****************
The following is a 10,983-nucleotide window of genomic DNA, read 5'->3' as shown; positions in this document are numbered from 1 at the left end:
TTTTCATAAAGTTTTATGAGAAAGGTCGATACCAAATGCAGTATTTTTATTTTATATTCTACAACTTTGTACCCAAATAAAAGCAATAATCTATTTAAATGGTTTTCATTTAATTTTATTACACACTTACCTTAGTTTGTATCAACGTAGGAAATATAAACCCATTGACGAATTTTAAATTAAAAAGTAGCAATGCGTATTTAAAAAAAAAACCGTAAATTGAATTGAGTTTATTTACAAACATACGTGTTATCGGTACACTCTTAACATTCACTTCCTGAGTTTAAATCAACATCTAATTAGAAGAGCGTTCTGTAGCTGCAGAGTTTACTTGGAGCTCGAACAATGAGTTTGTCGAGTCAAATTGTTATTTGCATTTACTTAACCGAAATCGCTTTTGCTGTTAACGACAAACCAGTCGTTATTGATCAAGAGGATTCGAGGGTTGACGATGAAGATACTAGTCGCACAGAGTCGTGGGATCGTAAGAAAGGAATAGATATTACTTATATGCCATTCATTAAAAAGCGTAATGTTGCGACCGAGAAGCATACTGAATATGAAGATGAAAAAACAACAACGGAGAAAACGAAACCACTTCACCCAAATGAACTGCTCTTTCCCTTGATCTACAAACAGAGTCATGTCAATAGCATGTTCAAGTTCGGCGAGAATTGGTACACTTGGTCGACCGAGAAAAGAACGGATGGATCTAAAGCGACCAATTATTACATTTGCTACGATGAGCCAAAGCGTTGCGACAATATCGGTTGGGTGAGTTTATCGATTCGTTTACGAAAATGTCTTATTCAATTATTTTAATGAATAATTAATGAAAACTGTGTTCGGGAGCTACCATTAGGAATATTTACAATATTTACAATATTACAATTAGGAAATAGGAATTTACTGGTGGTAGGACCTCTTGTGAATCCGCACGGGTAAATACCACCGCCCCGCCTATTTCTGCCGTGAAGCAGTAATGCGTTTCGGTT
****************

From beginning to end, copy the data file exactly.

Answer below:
The following is a 10,983-nucleotide window of genomic DNA, read 5'->3' as shown; positions in this document are numbered from 1 at the left end:
TTTTCATAAAGTTTTATGAGAAAGGTCGATACCAAATGCAGTATTTTTATTTTATATTCTACAACTTTGTACCCAAATAAAAGCAATAATCTATTTAAATGGTTTTCATTTAATTTTATTACACACTTACCTTAGTTTGTATCAACGTAGGAAATATAAACCCATTGACGAATTTTAAATTAAAAAGTAGCAATGCGTATTTAAAAAAAAAACCGTAAATTGAATTGAGTTTATTTACAAACATACGTGTTATCGGTACACTCTTAACATTCACTTCCTGAGTTTAAATCAACATCTAATTAGAAGAGCGTTCTGTAGCTGCAGAGTTTACTTGGAGCTCGAACAATGAGTTTGTCGAGTCAAATTGTTATTTGCATTTACTTAACCGAAATCGCTTTTGCTGTTAACGACAAACCAGTCGTTATTGATCAAGAGGATTCGAGGGTTGACGATGAAGATACTAGTCGCACAGAGTCGTGGGATCGTAAGAAAGGAATAGATATTACTTATATGCCATTCATTAAAAAGCGTAATGTTGCGACCGAGAAGCATACTGAATATGAAGATGAAAAAACAACAACGGAGAAAACGAAACCACTTCACCCAAATGAACTGCTCTTTCCCTTGATCTACAAACAGAGTCATGTCAATAGCATGTTCAAGTTCGGCGAGAATTGGTACACTTGGTCGACCGAGAAAAGAACGGATGGATCTAAAGCGACCAATTATTACATTTGCTACGATGAGCCAAAGCGTTGCGACAATATCGGTTGGGTGAGTTTATCGATTCGTTTACGAAAATGTCTTATTCAATTATTTTAATGAATAATTAATGAAAACTGTGTTCGGGAGCTACCATTAGGAATATTTACAATATTTACAATATTACAATTAGGAAATAGGAATTTACTGGTGGTAGGACCTCTTGTGAATCCGCACGGGTAAATACCACCGCCCCGCCTATTTCTGCCGTGAAGCAGTAATGCGTTTCGGTT